When Sisa listed Rebosis Property Fund in 2011, it was the first black-managed and substantially held property fund to be listed on the JSE. He is also the founder and CEO of Billion Group, a commercial and retail property developer that will spend in excess of R35 billion over the next ten years on its current projects.
It’s safe to say he’s achieved his goals and then some. But success doesn’t come without a price. Sisa believes that adversity is the panacea of success. Every victory has been hard won after learning a devastating lesson. Entrepreneurship is all about risk and reward — you can assess and mitigate as best you can but you have to accept there will be risks. Take the hard knocks, learn the lessons they bring you and forge ahead with a positive attitude. That is the entrepreneurial way. That’s the real secret to success.
- Player: Sisa Ngebulana
- Company: Rebosis Property Fund (listed in 2011)
- Rebosis Consolidated group assets: R23 billion
- Awards: The Entrepreneur of the Year Award (2006 — SA), Property Developer of the Year Award (2009 — SA), Pioneer Award (2014 — SA), African Business Excellence Award (2014 — UK House of Lords) and Global Leadership Excellence Award (2016 — Global Leadership Congress).
- Visit: www.rebosis.co.za
From adversity comes success
From adversity comes success. Remember that. When you are faced with insurmountable challenges, know that you are being honed for something great. Use the lessons and the pain and build something stronger than you were, smarter, more able to withstand further hardships.
This is a mantra Sisa Ngebulana lives by. It’s also a path he has walked numerous times. His first business caused him so much stress that to this day he believes it almost cost him his life. Yet he pushed on.
He has faced ruthless competitors, paid back millions in debt, weathered bad press, survived industry collusions attempting to freeze him out and halt his projects, and still, he has pushed on. Because he believes that this is the path of a true entrepreneur.
The higher the risk, the higher the rewards, and Sisa has always kept his eye on the rewards, no matter what life has thrown at him.
“Entrepreneurship is a risk; things don’t always go your way,” he says, “but when (not if) they don’t, use it and learn from it. What went wrong? What could I do better? Take these lessons as a strength and move forward.”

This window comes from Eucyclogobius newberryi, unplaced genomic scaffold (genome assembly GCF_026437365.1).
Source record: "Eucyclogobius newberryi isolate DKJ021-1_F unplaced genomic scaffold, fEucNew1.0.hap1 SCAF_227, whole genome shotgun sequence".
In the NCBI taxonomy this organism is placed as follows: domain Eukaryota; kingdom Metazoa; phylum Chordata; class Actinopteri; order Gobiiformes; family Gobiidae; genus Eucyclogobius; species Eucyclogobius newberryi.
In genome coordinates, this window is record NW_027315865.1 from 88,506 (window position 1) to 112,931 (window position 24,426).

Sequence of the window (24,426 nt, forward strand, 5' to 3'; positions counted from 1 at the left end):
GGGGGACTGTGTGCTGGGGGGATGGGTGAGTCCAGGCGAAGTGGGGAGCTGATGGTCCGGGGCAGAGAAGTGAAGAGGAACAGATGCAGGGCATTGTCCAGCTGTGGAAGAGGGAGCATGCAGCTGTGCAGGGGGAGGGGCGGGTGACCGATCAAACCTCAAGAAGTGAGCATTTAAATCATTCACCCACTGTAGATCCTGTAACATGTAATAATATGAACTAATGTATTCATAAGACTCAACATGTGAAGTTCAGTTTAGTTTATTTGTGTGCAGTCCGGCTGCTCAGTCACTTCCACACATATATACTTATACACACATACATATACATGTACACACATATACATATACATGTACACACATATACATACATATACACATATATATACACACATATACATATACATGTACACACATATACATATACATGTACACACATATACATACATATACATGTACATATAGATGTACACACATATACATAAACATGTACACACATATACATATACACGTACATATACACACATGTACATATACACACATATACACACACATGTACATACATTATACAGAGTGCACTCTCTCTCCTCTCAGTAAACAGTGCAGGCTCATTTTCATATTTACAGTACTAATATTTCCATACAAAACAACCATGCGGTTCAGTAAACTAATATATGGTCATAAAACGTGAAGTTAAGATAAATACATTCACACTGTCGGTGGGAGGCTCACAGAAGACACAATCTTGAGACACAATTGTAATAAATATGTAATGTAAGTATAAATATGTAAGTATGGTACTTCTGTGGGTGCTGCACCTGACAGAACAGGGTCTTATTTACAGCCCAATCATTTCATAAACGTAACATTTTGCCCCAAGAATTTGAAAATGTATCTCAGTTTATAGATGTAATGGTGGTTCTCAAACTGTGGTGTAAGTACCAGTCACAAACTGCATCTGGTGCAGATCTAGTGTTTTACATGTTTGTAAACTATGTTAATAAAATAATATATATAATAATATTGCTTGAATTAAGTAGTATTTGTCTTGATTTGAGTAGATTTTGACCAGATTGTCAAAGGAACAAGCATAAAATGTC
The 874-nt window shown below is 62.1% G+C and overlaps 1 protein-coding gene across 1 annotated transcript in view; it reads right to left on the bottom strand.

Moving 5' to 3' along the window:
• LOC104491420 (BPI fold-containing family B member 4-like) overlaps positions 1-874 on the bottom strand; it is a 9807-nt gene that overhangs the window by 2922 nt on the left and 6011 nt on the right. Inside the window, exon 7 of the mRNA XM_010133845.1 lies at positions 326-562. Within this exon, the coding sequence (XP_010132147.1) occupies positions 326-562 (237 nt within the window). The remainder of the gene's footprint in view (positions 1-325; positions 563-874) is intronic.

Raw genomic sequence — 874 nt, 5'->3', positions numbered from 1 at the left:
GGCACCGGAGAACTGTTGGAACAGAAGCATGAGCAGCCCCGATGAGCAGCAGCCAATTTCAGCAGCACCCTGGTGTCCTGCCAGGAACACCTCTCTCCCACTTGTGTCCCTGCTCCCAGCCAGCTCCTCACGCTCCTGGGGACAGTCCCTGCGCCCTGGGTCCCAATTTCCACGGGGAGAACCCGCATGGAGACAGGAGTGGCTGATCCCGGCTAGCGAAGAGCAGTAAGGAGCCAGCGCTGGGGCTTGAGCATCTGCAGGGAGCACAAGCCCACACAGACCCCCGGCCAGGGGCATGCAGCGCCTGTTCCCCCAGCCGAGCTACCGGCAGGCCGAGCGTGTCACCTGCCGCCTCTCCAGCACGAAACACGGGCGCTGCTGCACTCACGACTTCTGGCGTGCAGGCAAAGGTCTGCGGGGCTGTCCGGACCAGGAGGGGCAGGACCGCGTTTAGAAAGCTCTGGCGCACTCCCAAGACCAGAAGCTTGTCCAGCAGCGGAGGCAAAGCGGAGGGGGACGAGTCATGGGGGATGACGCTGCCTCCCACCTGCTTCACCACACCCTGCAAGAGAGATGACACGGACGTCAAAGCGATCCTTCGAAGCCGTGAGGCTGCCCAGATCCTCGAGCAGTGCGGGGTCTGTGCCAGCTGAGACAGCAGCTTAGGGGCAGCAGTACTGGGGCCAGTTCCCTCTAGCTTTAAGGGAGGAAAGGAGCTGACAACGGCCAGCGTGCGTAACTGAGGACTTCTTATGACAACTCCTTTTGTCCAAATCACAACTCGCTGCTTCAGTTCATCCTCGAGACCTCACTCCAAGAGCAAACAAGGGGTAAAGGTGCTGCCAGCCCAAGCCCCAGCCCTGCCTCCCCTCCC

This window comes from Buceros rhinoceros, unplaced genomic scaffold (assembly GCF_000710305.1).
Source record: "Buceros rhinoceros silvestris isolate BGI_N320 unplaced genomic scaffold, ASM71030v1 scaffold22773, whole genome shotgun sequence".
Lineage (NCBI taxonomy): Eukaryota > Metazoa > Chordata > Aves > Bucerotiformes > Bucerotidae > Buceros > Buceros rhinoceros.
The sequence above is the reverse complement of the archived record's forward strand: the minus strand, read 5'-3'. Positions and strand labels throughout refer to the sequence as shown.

Lesson One: Even good businesses go bad
“My grandmother made us strong,” he says with pride. Born and raised in Mthatha by his grandparents after his father passed away in a trucking accident, Sisa was taught at an early age that while there is no guarantee of success, if you foster good habits and are disciplined, driven, self-reliant and able to take accountability for your actions and decisions, you have a much higher chance of achieving your goals.
“At any given time there were between 12 and 15 of us in the house, cousins, brothers and sisters, and we were all always working. Every day, my grandmother woke us up early and instructed us to find something to do. ‘You have two hands and two eyes,’ she’d say. ‘You’re blessed. Now go and use them.’ She gave us the tools to make something of ourselves, but it was up to us to use them.”
It was this sense of accountability and personal responsibility that directed Sisa’s actions when his first business, a trucking and transport company, failed. “I built the business up quickly while I was doing my articles at a law firm in Cape Town,” he says. “By the time I completed my articles I had nine trucks and decided to pursue business full time.”
The stress of an under-performing business can impact your health
The early successes did not continue though. Sisa struggled with bad debtors, and could not pay his creditors or the truck instalments to the bank. His health started deteriorating. “I blacked out three times in a matter of weeks. The first time the doctors thought it might be kidney stones.
“The second time they decided the problem was my appendix, and scheduled an appendectomy. I was still recovering from the operation when I had my third blackout. It was at that point that my aunt, who is a doctor, told me that my problem was stress. It was clear: It was the business or me. I had to make a choice.”
Sisa chose his health. He still owed the bank R800 000, and he knew he needed to auction off his trucks and get a job to start repaying the loan. “The bank didn’t want me to auction off the trucks — they wanted surety for the loan. Without the assets they just had my word that I would pay them back.”
Be persistent when negotiating with financiers
A skilled — and persistent — negotiator, Sisa convinced the bank to give him 36 months to repay the loan, and to let him auction off the vehicles to make the first instalments.
“I repaid the loan in 32 months. I didn’t declare bankruptcy and I didn’t walk away. The consequences of this business were mine. If you default on a loan you can carry on with your life, but you cannot get credit with a bank, and you cannot be the director of a company.
“Many people choose that path. It wasn’t going to be mine. There were too many things I wanted to achieve. I needed to do it right, deal with the challenges and get through them. Throwing in the towel would have prevented that. There will always be things outside of your control, but you need to own up to all the consequences of your actions — good or bad.”